Book: Urban Revolution Now

Łukasz Stanek, Christian Schmid, Akos Moravánszky eds., Urban Revolution Now: Henri Lefebvre in Social Research and Architecture, Ashgate (2014)

When in 1970 Henri Lefebvre published The Urban Revolution, he aimed at coming to terms with what he identified as the emerging tendency towards the complete urbanization of the society.

The objective of Urban Revolution Now is no less ambitious: to draw a general picture of the global processes of urbanization today, at the time when the tendency identified by Lefebvre has become reality. This book gathers the results of numerous empirical studies which reveal the multiplicity of processes of urbanization and the variety of their patterns and actors around the globe, including Bangladesh, Bosnia and Herzegovina, Brazil, Canada, Denmark, France, Germany, Hong-Kong, Hungary, Mexico, Poland, Serbia, Spain, United Kingdom, and United States.

The common denominator for these case studies are Lefebvre’s concepts, such as “production of space”, ”lived space”, “right to the city”, “differential space”, “centrality”, and “everyday life”, which are developed beyond the context of their formulation forty years ago. Urban Revolution Now is the first collection of studies which mobilize systematically these concepts in empirical research within an overarching framework of Lefebvre’s theory.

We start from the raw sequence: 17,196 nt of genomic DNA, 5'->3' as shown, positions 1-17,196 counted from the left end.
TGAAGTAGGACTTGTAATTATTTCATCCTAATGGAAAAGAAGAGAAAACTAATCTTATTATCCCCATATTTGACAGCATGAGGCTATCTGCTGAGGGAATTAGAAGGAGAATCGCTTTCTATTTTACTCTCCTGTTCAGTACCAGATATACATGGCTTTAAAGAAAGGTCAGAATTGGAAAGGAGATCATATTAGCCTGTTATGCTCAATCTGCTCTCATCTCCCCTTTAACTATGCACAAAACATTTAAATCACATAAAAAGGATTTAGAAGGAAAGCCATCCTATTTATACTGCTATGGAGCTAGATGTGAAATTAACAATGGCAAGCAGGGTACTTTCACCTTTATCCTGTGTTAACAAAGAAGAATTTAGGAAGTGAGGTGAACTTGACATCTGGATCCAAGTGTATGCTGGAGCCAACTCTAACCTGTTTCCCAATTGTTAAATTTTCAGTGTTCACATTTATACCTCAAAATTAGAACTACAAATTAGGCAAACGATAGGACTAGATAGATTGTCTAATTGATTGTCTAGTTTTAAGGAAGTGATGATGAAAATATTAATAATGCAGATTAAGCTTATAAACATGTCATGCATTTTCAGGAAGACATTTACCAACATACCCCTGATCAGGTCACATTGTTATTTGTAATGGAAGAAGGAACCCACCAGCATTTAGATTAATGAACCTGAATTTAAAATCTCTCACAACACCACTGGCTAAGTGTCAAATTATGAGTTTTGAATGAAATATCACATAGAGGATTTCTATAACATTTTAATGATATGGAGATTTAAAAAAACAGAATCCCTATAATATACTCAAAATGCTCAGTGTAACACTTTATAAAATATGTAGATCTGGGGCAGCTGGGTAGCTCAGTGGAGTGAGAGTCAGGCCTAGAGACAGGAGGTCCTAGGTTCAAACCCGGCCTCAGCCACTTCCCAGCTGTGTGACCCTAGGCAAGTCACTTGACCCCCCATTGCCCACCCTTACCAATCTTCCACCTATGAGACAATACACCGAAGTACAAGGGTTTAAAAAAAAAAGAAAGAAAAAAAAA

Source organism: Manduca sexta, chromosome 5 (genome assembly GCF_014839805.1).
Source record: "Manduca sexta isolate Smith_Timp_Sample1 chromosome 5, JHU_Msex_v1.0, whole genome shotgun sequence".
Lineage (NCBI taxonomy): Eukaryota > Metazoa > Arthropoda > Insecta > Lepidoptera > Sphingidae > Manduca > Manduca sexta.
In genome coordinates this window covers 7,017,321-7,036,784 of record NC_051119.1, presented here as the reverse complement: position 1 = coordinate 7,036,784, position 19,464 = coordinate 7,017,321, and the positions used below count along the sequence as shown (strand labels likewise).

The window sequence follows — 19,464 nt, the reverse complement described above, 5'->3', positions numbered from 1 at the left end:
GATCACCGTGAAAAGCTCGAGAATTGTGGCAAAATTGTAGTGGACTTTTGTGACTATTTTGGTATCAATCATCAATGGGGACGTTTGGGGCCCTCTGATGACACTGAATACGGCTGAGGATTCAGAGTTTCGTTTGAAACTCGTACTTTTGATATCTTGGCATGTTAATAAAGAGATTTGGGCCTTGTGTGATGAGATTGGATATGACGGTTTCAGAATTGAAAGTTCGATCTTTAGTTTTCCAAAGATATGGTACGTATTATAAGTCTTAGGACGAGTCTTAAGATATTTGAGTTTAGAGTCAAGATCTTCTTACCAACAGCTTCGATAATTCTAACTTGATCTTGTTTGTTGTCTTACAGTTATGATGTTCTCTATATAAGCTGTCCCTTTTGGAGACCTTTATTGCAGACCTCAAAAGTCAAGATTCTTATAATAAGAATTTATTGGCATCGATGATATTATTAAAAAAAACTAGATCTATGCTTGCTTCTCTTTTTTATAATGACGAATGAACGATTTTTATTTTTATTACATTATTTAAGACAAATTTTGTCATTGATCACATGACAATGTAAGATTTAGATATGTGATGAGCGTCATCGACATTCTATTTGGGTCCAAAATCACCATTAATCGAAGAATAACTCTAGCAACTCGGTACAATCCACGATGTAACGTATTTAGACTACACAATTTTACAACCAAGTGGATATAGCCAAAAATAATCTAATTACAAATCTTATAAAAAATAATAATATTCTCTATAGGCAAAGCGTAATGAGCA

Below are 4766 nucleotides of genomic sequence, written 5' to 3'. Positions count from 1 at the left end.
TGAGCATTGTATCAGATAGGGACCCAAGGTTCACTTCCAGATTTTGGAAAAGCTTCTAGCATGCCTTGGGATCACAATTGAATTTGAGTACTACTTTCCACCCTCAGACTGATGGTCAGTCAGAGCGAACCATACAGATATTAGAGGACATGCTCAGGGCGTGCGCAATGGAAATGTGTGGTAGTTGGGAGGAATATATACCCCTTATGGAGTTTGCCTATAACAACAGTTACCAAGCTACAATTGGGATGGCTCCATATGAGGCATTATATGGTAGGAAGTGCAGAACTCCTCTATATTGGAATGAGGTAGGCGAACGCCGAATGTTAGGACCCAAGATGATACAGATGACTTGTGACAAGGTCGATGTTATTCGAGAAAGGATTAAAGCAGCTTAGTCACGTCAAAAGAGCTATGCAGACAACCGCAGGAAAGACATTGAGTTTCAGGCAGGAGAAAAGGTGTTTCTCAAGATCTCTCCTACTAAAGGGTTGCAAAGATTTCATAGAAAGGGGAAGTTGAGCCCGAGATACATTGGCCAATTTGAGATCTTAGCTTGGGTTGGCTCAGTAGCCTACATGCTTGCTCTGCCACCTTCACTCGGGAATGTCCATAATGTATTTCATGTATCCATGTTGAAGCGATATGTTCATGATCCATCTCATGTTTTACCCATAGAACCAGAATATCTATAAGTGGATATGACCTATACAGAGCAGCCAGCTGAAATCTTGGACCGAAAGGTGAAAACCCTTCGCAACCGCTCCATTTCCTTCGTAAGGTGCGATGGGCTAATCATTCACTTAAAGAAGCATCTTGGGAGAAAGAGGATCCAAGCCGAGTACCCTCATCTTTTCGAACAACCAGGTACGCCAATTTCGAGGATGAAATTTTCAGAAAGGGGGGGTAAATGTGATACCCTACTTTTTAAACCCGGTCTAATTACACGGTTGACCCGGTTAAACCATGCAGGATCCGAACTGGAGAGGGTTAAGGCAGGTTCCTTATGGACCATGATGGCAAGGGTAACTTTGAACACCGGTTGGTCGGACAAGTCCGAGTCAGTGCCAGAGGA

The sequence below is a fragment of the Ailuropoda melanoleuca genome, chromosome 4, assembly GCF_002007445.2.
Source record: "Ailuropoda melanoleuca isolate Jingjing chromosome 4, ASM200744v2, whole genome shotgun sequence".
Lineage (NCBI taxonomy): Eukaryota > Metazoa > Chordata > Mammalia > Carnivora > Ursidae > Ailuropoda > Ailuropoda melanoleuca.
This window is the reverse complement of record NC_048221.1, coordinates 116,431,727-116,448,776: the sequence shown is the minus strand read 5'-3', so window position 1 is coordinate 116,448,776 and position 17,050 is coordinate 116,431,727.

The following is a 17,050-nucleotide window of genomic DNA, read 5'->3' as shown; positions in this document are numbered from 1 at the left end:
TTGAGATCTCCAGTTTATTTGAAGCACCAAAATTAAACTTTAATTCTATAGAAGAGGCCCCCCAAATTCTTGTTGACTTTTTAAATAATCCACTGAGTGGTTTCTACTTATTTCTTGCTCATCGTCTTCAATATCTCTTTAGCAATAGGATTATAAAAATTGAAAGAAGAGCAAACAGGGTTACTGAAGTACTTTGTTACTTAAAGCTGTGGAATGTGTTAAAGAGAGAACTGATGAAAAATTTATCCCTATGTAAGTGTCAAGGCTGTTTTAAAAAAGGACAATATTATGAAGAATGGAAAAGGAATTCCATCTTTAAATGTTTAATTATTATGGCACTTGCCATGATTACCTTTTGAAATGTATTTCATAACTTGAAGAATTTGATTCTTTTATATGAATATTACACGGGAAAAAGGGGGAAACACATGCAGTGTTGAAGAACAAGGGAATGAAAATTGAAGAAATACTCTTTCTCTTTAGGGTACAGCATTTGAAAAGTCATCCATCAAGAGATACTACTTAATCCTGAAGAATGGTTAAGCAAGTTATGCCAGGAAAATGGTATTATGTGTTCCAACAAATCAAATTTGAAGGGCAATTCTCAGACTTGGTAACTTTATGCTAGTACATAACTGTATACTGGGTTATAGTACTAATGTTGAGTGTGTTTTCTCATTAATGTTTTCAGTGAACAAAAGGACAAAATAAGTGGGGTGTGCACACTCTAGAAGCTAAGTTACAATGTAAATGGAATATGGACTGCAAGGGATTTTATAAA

Through contributions by urban researchers, historians and theorists of architecture and urbanism, geographers and political scientists, this book advances the current theoretical and political debates drawing on Lefebvre’s work. It argues that his theory of production of space offers an important and productive conceptual framework for an interdisciplinary urban research and design today.

See the presentation of the book at the website of the publisher

Reviews in English:

Do Young Oh, The LSE Review of Books, May 2015

Nathaniel Coleman, Cambridge Review of International Affairs, October 2015

James Thompson, Urban Geography, March 2016

Vaso Makrygianni, UGRG, April 2016

Brent Sturlaugson, Emotion, Space and Society, June 2016

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